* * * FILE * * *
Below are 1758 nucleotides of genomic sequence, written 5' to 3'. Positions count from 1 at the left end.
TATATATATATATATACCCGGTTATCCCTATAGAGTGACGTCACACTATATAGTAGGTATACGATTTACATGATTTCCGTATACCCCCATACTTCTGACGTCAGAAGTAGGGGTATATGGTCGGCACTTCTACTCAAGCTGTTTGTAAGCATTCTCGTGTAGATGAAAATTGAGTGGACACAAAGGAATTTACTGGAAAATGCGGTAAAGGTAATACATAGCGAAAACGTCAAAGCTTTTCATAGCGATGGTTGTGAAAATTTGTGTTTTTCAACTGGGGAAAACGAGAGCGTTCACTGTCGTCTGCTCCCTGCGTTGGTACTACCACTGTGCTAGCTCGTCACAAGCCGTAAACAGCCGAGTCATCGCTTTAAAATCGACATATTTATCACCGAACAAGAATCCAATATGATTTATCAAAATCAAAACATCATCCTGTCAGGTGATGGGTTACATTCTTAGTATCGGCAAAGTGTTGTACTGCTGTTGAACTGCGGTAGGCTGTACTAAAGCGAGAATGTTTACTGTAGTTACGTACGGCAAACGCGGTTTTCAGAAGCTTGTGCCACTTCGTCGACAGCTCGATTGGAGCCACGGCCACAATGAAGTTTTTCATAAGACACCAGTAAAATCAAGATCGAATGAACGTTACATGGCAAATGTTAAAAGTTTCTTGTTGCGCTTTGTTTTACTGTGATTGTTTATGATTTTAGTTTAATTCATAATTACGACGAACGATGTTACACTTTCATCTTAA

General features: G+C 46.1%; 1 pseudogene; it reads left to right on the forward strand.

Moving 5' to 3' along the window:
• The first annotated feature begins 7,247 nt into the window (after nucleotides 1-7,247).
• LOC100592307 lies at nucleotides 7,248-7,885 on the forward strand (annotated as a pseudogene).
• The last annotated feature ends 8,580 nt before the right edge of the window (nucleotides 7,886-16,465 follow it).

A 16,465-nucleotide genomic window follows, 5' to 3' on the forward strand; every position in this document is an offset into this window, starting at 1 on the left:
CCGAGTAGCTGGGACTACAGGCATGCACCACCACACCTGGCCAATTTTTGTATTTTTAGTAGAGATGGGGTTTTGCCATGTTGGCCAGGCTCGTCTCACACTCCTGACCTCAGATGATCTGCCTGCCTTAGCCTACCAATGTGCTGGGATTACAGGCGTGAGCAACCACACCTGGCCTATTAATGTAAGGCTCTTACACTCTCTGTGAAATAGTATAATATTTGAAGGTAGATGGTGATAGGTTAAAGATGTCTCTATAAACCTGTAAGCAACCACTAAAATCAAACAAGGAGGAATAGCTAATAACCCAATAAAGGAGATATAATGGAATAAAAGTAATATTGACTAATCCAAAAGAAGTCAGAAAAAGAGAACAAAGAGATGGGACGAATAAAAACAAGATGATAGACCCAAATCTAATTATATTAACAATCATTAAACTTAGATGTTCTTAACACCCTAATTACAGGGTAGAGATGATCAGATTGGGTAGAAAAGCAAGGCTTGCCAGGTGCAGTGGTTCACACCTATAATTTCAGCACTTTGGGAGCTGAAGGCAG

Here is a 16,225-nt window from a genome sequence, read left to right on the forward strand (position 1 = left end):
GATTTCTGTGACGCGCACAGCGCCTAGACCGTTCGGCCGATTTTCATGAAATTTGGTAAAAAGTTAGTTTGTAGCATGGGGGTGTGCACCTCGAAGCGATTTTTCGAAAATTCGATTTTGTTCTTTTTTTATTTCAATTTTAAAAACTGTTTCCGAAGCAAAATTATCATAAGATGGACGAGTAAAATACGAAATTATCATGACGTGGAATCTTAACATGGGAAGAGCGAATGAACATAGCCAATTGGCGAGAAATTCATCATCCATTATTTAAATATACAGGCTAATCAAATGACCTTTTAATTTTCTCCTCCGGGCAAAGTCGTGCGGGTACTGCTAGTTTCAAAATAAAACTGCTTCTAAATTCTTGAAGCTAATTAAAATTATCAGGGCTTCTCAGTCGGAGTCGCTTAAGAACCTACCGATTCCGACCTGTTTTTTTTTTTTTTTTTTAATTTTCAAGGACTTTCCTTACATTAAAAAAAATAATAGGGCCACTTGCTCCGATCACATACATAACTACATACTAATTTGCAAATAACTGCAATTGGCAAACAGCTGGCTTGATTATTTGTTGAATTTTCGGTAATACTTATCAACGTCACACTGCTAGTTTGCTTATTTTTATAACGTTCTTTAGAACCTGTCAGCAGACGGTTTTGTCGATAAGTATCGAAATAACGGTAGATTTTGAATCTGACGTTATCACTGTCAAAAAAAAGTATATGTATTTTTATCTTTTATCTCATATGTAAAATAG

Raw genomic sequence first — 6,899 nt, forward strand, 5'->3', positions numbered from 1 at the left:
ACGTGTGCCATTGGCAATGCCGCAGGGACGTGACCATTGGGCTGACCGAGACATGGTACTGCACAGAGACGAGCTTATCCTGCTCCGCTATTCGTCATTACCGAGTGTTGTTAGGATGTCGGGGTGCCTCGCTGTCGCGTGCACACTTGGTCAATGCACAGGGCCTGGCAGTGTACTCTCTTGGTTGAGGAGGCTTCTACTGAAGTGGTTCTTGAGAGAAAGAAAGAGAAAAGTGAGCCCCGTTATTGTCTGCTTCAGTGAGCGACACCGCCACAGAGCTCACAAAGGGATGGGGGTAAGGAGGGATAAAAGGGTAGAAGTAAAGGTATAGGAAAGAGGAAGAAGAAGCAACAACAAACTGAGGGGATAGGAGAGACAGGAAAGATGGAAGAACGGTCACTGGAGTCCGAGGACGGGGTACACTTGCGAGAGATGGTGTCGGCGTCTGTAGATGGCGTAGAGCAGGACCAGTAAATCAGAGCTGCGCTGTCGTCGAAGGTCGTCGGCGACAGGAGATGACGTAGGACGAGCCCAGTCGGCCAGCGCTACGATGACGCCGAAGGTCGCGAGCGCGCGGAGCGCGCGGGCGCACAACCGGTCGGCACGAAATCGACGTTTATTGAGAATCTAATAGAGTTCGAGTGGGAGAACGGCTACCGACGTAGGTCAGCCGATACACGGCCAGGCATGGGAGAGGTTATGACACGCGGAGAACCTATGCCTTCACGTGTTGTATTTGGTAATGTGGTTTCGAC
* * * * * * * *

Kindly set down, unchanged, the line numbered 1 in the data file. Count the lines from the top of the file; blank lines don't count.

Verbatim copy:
Below are 1758 nucleotides of genomic sequence, written 5' to 3'. Positions count from 1 at the left end.